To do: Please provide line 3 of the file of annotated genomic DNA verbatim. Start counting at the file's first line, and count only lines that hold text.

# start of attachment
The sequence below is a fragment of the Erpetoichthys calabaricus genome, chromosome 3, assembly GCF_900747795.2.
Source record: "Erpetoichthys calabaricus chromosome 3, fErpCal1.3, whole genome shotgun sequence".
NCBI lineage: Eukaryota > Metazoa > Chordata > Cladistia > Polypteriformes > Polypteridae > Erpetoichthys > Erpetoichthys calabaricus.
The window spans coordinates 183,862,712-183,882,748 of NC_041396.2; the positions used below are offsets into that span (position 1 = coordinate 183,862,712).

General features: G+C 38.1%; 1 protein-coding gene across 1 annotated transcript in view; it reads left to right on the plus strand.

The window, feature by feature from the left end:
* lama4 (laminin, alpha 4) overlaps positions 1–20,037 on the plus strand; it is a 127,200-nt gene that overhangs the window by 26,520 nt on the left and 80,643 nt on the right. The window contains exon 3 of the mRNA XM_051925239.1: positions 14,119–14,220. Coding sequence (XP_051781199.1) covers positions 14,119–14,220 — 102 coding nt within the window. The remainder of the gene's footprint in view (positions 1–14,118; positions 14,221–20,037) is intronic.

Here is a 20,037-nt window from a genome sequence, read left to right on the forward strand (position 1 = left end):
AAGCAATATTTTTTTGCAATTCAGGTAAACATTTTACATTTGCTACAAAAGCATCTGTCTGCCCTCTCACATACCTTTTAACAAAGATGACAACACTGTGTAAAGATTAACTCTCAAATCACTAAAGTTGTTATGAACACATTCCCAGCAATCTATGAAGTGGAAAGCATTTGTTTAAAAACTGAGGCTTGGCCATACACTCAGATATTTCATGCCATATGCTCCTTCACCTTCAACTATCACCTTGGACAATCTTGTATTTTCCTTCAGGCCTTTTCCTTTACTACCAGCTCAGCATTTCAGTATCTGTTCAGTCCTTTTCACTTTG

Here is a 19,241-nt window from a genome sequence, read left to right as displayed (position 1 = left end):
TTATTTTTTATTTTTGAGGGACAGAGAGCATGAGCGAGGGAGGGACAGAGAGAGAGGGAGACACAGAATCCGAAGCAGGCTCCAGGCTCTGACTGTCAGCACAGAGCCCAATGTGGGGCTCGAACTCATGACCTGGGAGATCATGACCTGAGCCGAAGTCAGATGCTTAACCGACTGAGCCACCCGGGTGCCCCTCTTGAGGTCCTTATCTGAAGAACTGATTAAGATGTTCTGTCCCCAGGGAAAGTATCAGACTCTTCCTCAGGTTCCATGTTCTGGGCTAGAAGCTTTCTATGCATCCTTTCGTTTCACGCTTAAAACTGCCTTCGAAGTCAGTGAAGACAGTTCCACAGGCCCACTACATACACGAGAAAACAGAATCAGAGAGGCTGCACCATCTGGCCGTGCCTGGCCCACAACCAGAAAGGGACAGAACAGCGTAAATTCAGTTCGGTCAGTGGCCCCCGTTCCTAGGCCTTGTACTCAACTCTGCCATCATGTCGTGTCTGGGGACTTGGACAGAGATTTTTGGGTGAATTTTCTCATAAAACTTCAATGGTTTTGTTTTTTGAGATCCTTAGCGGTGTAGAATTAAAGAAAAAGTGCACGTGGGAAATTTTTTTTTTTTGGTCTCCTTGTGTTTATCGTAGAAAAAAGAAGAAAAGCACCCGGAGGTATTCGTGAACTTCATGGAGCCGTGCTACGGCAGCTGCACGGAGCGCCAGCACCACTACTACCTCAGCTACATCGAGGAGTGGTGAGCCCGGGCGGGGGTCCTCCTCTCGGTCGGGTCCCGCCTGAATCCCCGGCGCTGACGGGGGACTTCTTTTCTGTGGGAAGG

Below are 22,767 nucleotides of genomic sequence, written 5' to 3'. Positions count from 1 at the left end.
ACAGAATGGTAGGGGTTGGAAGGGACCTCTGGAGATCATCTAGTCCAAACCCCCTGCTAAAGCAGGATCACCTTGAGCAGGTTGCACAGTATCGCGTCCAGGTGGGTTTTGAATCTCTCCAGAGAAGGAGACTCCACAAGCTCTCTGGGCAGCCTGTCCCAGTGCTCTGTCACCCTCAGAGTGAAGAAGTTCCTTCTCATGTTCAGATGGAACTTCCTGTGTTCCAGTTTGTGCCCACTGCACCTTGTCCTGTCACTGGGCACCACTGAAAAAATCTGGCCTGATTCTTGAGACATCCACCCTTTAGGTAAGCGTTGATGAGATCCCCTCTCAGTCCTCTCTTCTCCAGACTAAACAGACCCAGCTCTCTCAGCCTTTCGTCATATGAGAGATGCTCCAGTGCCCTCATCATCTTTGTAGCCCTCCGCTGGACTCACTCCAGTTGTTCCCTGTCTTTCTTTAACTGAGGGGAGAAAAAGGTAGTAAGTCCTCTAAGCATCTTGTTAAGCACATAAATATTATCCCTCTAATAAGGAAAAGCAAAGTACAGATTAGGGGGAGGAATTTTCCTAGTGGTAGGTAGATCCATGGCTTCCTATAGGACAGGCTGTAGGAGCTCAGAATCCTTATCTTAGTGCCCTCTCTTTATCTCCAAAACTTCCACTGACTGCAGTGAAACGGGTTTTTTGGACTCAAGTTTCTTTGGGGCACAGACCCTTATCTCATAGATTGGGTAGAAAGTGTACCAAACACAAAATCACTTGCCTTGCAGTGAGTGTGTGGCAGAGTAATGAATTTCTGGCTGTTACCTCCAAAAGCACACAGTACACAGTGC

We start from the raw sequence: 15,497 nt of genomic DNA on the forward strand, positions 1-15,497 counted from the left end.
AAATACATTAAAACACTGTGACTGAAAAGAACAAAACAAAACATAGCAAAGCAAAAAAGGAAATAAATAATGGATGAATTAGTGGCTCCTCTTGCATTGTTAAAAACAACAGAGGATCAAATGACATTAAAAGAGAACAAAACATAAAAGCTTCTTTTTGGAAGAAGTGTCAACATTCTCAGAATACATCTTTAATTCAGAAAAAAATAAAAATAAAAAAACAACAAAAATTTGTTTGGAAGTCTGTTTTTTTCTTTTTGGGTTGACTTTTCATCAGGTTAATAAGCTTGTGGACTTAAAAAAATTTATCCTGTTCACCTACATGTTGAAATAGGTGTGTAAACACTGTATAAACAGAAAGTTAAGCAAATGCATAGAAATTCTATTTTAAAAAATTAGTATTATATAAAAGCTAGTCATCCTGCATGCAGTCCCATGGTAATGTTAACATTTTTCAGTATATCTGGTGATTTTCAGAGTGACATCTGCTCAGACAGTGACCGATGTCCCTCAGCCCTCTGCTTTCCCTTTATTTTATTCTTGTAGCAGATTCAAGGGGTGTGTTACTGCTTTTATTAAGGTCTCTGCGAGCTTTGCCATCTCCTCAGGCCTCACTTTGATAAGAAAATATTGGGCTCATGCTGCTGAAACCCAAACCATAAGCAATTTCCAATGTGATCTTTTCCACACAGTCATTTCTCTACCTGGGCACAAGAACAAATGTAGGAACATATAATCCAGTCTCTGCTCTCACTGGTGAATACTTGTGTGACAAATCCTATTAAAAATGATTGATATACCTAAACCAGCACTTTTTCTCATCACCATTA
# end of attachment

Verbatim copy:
NCBI lineage: Eukaryota > Metazoa > Chordata > Cladistia > Polypteriformes > Polypteridae > Erpetoichthys > Erpetoichthys calabaricus.